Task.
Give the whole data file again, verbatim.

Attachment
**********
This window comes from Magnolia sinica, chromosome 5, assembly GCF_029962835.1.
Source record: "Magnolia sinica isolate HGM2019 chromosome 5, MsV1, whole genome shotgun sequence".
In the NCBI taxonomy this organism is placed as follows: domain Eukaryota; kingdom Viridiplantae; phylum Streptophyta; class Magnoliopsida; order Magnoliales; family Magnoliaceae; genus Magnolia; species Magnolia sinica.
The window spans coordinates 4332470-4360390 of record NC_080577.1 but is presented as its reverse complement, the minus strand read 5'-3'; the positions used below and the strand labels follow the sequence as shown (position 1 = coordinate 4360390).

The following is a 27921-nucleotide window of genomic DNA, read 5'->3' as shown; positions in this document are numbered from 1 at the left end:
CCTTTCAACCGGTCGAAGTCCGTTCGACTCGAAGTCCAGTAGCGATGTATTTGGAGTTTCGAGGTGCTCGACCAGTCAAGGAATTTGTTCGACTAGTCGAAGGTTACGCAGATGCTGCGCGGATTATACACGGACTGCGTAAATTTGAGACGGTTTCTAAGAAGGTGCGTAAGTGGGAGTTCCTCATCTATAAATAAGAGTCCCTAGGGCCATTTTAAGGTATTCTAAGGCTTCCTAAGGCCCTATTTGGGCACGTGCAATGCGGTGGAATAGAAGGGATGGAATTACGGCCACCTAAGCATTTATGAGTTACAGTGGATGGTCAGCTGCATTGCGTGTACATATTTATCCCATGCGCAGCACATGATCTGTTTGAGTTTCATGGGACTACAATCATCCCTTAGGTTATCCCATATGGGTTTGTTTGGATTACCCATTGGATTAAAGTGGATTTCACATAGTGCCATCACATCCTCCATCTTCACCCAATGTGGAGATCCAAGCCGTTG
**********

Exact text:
This window comes from Magnolia sinica, chromosome 5, assembly GCF_029962835.1.
Source record: "Magnolia sinica isolate HGM2019 chromosome 5, MsV1, whole genome shotgun sequence".
In the NCBI taxonomy this organism is placed as follows: domain Eukaryota; kingdom Viridiplantae; phylum Streptophyta; class Magnoliopsida; order Magnoliales; family Magnoliaceae; genus Magnolia; species Magnolia sinica.
The window spans coordinates 4332470-4360390 of record NC_080577.1 but is presented as its reverse complement, the minus strand read 5'-3'; the positions used below and the strand labels follow the sequence as shown (position 1 = coordinate 4360390).

The following is a 27921-nucleotide window of genomic DNA, read 5'->3' as shown; positions in this document are numbered from 1 at the left end:
CCTTTCAACCGGTCGAAGTCCGTTCGACTCGAAGTCCAGTAGCGATGTATTTGGAGTTTCGAGGTGCTCGACCAGTCAAGGAATTTGTTCGACTAGTCGAAGGTTACGCAGATGCTGCGCGGATTATACACGGACTGCGTAAATTTGAGACGGTTTCTAAGAAGGTGCGTAAGTGGGAGTTCCTCATCTATAAATAAGAGTCCCTAGGGCCATTTTAAGGTATTCTAAGGCTTCCTAAGGCCCTATTTGGGCACGTGCAATGCGGTGGAATAGAAGGGATGGAATTACGGCCACCTAAGCATTTATGAGTTACAGTGGATGGTCAGCTGCATTGCGTGTACATATTTATCCCATGCGCAGCACATGATCTGTTTGAGTTTCATGGGACTACAATCATCCCTTAGGTTATCCCATATGGGTTTGTTTGGATTACCCATTGGATTAAAGTGGATTTCACATAGTGCCATCACATCCTCCATCTTCACCCAATGTGGAGATCCAAGCCGTTG